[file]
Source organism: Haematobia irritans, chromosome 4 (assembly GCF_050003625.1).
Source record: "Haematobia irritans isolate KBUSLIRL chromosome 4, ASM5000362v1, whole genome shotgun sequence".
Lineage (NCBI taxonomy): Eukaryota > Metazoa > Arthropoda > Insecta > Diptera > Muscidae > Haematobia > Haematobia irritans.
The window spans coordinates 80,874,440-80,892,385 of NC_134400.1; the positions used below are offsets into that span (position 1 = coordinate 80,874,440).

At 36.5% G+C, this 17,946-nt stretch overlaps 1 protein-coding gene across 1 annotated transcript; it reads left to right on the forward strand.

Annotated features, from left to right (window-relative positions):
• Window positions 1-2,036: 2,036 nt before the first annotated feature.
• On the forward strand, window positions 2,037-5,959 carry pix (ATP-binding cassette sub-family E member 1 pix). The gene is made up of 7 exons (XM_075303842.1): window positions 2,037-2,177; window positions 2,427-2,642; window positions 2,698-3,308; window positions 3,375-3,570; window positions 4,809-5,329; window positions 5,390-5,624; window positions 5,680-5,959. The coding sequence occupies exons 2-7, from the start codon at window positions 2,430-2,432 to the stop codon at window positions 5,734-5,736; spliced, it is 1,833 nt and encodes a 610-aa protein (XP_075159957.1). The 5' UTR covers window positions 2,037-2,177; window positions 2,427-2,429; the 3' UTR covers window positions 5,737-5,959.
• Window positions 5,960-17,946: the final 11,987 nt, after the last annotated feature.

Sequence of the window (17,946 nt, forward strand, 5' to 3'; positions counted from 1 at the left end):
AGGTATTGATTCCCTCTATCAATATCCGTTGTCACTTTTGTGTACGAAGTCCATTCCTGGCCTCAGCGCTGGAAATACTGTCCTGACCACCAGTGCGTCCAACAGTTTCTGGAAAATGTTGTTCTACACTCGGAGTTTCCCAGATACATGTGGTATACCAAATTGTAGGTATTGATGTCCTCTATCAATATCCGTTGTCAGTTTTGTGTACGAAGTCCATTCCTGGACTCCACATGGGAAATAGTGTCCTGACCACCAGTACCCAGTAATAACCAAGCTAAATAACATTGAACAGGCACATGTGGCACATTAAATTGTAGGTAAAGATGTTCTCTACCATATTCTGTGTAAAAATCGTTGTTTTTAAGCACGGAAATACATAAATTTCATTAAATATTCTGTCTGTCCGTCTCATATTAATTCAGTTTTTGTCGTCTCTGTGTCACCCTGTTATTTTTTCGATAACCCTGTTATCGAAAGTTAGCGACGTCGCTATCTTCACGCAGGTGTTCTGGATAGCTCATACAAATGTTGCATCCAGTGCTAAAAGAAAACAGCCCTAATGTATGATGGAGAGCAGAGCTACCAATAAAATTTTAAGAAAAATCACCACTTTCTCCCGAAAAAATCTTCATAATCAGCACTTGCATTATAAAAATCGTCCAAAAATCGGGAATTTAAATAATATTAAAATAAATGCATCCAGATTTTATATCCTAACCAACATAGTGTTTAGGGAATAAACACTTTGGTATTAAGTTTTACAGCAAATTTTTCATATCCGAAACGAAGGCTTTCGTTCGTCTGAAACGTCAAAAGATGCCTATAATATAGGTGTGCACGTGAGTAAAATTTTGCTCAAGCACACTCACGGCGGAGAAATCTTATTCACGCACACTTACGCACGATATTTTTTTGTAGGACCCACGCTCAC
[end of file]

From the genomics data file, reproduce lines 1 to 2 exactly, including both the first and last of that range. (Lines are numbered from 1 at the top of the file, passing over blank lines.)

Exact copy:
Source organism: Haematobia irritans, chromosome 4 (assembly GCF_050003625.1).
Source record: "Haematobia irritans isolate KBUSLIRL chromosome 4, ASM5000362v1, whole genome shotgun sequence".